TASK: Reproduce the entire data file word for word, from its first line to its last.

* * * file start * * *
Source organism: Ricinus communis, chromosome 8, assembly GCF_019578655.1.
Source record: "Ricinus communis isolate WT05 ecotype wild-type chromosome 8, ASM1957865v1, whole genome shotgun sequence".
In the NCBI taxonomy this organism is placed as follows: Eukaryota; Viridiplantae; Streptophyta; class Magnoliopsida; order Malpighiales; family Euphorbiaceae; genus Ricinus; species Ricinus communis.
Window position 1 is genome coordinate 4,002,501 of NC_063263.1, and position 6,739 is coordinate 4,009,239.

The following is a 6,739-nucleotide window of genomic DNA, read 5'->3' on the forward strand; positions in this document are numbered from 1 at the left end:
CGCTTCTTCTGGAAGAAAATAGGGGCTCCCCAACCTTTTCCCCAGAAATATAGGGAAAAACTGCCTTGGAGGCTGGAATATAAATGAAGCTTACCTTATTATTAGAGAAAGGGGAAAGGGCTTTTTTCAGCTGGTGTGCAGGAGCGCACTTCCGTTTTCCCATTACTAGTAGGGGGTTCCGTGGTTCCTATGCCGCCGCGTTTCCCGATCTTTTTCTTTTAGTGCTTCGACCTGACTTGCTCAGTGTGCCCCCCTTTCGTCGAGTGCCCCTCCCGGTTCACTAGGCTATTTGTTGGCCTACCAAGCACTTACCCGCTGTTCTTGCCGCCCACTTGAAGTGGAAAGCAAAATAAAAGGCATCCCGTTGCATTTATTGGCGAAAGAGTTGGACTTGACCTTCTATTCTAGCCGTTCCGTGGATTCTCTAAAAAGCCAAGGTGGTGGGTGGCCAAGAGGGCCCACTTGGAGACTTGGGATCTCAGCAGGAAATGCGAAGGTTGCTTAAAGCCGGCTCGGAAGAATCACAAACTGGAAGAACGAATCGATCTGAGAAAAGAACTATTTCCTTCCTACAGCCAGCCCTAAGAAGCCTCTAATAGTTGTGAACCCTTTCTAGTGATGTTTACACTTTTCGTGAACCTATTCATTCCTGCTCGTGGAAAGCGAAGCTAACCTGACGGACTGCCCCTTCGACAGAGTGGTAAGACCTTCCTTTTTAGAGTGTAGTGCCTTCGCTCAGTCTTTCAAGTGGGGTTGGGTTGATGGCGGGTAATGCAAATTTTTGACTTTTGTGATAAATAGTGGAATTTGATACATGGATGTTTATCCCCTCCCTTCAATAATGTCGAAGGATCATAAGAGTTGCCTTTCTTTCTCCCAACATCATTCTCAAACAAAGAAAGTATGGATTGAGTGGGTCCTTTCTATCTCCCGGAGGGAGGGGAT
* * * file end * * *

Source organism: Ricinus communis, chromosome 8, assembly GCF_019578655.1.
Source record: "Ricinus communis isolate WT05 ecotype wild-type chromosome 8, ASM1957865v1, whole genome shotgun sequence".
In the NCBI taxonomy this organism is placed as follows: Eukaryota; Viridiplantae; Streptophyta; class Magnoliopsida; order Malpighiales; family Euphorbiaceae; genus Ricinus; species Ricinus communis.
Window position 1 is genome coordinate 4,002,501 of NC_063263.1, and position 6,739 is coordinate 4,009,239.

The following is a 6,739-nucleotide window of genomic DNA, read 5'->3' on the forward strand; positions in this document are numbered from 1 at the left end:
CGCTTCTTCTGGAAGAAAATAGGGGCTCCCCAACCTTTTCCCCAGAAATATAGGGAAAAACTGCCTTGGAGGCTGGAATATAAATGAAGCTTACCTTATTATTAGAGAAAGGGGAAAGGGCTTTTTTCAGCTGGTGTGCAGGAGCGCACTTCCGTTTTCCCATTACTAGTAGGGGGTTCCGTGGTTCCTATGCCGCCGCGTTTCCCGATCTTTTTCTTTTAGTGCTTCGACCTGACTTGCTCAGTGTGCCCCCCTTTCGTCGAGTGCCCCTCCCGGTTCACTAGGCTATTTGTTGGCCTACCAAGCACTTACCCGCTGTTCTTGCCGCCCACTTGAAGTGGAAAGCAAAATAAAAGGCATCCCGTTGCATTTATTGGCGAAAGAGTTGGACTTGACCTTCTATTCTAGCCGTTCCGTGGATTCTCTAAAAAGCCAAGGTGGTGGGTGGCCAAGAGGGCCCACTTGGAGACTTGGGATCTCAGCAGGAAATGCGAAGGTTGCTTAAAGCCGGCTCGGAAGAATCACAAACTGGAAGAACGAATCGATCTGAGAAAAGAACTATTTCCTTCCTACAGCCAGCCCTAAGAAGCCTCTAATAGTTGTGAACCCTTTCTAGTGATGTTTACACTTTTCGTGAACCTATTCATTCCTGCTCGTGGAAAGCGAAGCTAACCTGACGGACTGCCCCTTCGACAGAGTGGTAAGACCTTCCTTTTTAGAGTGTAGTGCCTTCGCTCAGTCTTTCAAGTGGGGTTGGGTTGATGGCGGGTAATGCAAATTTTTGACTTTTGTGATAAATAGTGGAATTTGATACATGGATGTTTATCCCCTCCCTTCAATAATGTCGAAGGATCATAAGAGTTGCCTTTCTTTCTCCCAACATCATTCTCAAACAAAGAAAGTATGGATTGAGTGGGTCCTTTCTATCTCCCGGAGGGAGGGGAT